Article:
F. What recordkeeping and reporting requirements would apply?

    1. The owner/operator would be required to record and maintain for 
a period of 2 years the following data:
    a. Date(s) from beginning to end of each ACPRP;
    b. Location(s) of the A/C pipe(s) replaced using CTPS, identified 
by 6-digit latitudinal and longitudinal coordinates for each ACPRP;
    c. Diameter and length of A/C pipe replaced at the ACPRP;
    d. Total amount of slurry generated at the ACPRP;
    e. Total amount of slurry disposed by the owner/operator from the 
ACPRP;
    f. Slurry disposal site;
    g. Manifest of ACM slurry disposal; and
    h. Malfunction records (if applicable).
    i. Records of VE events and their duration (including the time and 
date stamp) of any VE event;
    ii. Records of when and how each VE event was resolved. Indicate 
the date and time for each VE period, whether the VE event occurred at 
an exposed manhole, trench, or other vertical access point, and the 
number of openings to the ambient air affected;
    iii. Procedure used to resolve each VE event; and
    iv. Results of each sample friability test that indicates the 
slurry is friable, as required by IV.D.1 and 2 above.
    i. Records of the standard operation procedures for the 
installation, operation, and maintenance of the drilling head train, 
CTPS liquid delivery system, and all equipment used to deliver adequate 
wetting at all vertical access points and cut lengths of pipe.
    2. Each owner/operator is required to submit the following reports 
to the Administrator after each occurrence, as follows:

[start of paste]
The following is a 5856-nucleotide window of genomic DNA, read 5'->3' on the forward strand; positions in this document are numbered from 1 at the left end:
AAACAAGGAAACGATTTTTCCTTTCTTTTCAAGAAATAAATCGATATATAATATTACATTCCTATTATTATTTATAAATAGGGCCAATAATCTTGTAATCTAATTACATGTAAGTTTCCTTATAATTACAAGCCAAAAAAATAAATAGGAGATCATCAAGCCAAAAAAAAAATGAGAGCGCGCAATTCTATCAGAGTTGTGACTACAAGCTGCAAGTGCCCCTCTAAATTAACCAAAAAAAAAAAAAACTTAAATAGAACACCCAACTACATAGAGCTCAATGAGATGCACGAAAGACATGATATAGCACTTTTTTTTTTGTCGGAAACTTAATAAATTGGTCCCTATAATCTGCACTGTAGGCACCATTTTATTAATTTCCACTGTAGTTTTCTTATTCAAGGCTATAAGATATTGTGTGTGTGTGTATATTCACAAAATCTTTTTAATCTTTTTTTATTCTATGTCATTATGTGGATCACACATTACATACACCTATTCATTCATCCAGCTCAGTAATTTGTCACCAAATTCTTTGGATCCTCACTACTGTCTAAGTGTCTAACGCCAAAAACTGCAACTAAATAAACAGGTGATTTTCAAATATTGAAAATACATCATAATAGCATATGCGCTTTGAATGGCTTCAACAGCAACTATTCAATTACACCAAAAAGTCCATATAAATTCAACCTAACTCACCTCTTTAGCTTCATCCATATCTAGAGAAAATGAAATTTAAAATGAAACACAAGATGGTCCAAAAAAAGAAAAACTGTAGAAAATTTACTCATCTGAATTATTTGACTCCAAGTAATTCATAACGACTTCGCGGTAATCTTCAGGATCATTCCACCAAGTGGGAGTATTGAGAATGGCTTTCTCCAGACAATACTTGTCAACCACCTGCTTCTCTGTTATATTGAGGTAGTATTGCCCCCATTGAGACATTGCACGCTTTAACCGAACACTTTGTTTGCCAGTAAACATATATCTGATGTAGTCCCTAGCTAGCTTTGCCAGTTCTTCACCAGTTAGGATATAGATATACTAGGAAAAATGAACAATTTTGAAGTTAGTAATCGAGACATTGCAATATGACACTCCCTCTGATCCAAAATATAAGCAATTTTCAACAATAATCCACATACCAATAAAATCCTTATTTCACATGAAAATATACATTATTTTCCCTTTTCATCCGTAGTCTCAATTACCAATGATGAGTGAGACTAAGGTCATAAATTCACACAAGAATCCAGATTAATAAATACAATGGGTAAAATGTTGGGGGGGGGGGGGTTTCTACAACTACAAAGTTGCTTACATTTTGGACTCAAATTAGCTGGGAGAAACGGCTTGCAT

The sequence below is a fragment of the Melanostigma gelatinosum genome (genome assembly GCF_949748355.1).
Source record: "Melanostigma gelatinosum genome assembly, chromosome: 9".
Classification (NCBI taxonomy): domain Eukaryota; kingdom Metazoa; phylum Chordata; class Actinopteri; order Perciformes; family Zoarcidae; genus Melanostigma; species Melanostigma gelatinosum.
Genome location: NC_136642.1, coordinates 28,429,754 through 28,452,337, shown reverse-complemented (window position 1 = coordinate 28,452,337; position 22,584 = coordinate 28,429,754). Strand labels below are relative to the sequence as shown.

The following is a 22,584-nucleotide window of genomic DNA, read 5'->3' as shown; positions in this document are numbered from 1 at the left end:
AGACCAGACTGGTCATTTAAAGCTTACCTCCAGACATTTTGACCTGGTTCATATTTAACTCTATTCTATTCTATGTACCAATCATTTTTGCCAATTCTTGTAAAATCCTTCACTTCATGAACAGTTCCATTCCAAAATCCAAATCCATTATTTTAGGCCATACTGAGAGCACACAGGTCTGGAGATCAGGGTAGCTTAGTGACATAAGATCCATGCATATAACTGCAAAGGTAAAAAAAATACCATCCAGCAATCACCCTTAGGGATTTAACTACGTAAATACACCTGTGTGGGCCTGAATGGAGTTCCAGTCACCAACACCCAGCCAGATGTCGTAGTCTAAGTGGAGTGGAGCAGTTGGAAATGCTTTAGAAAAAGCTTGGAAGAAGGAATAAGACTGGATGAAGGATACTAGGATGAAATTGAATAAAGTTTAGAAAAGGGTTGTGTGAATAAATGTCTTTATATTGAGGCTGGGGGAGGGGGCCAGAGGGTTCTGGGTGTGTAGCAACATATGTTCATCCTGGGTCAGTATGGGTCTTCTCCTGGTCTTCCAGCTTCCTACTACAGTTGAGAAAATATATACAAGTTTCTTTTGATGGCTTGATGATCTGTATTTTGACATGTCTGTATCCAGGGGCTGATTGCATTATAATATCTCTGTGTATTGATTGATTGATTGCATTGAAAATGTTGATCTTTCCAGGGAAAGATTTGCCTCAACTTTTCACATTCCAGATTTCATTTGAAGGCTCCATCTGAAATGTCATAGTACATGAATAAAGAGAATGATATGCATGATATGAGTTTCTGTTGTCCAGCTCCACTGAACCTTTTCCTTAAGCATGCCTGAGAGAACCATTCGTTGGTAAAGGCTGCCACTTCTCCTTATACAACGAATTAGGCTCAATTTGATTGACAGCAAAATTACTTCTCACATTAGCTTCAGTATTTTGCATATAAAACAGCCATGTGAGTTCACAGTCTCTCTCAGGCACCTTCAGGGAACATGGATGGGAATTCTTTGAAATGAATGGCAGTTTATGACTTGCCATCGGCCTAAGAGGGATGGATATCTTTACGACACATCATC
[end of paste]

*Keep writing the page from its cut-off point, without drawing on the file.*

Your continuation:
a. Malfunction Report. The malfunction report must include the 
records in section IV.F.1.h.i.-iv of this preamble. The malfunction 
report must be submitted as soon as practical after the occurrence, but 
in no case later than 30 days.
    b. ACPRP Report. The ACPRP report must be submitted to the Asbestos 
NESHAP program office within the EPA Regional office in which the ACPRP 
is located. The report may be submitted electronically when the means 
to do so are available. The EPA Regional office may, at their 
discretion, waive this requirement and delegate this reporting to the 
state and municipality. If the EPA Regional office has waived the 
reporting, and if the state or municipality is unable to receive 
electronic reports, then only a hard copy is required to be submitted. 
These reports must be postmarked or electronically submitted within 30 
calendar days of completion of the ACPRP.

V. Request for Comments

    We solicit comments on all aspects of this request for approval of 
CTPS as an AWP for the work practice standards specified in 40 CFR part 
61, subpart M, the Asbestos NESHAP. We specifically seek comments 
regarding whether the AWPs, as described in section IV above, will 
achieve emission reductions at least equivalent to the work practices 
in the

[[Page 18051]]

Asbestos NESHAP at 40 CFR 61.145 and 40 CFR 61.150.

    Dated: April 18, 2018.
Panagiotis Tsirigotis,
Director, Office of Air Quality Planning and Standards.
[FR Doc. 2018-08574 Filed 4-24-18; 8:45 am]
 BILLING CODE 6560-50-P